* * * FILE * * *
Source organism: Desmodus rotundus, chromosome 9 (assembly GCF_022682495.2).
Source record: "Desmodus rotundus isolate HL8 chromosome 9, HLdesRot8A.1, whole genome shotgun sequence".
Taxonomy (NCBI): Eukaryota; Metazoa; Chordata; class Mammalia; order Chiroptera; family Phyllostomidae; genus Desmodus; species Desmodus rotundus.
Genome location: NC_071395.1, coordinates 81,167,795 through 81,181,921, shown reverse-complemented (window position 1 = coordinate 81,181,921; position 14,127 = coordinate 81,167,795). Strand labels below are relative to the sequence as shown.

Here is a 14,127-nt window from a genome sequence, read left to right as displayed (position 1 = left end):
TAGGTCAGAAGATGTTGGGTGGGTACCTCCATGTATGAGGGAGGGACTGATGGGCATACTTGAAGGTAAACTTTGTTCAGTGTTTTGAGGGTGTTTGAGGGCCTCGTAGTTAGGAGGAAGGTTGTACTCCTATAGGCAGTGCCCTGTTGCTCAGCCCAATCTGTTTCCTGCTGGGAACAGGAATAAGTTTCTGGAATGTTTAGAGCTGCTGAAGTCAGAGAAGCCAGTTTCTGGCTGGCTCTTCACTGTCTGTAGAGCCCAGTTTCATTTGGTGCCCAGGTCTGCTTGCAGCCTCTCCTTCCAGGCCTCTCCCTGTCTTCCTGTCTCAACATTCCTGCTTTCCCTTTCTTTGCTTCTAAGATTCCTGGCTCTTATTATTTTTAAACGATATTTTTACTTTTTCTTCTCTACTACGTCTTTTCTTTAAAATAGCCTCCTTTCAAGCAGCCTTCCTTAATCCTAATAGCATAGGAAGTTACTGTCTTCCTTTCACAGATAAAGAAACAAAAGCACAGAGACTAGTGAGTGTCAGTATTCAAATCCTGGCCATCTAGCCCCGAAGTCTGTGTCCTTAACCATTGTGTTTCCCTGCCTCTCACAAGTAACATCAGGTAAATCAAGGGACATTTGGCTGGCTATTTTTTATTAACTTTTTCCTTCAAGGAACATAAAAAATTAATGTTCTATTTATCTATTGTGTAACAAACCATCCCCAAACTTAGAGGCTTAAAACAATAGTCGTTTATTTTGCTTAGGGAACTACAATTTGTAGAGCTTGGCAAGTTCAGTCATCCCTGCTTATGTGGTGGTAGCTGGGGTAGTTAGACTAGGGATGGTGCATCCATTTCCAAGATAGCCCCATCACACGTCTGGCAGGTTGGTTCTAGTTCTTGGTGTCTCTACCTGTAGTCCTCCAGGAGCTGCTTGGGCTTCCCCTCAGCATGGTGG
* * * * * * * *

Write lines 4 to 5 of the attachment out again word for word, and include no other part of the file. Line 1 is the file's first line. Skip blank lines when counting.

Genome location: NC_071395.1, coordinates 81,167,795 through 81,181,921, shown reverse-complemented (window position 1 = coordinate 81,181,921; position 14,127 = coordinate 81,167,795). Strand labels below are relative to the sequence as shown.

Here is a 14,127-nt window from a genome sequence, read left to right as displayed (position 1 = left end):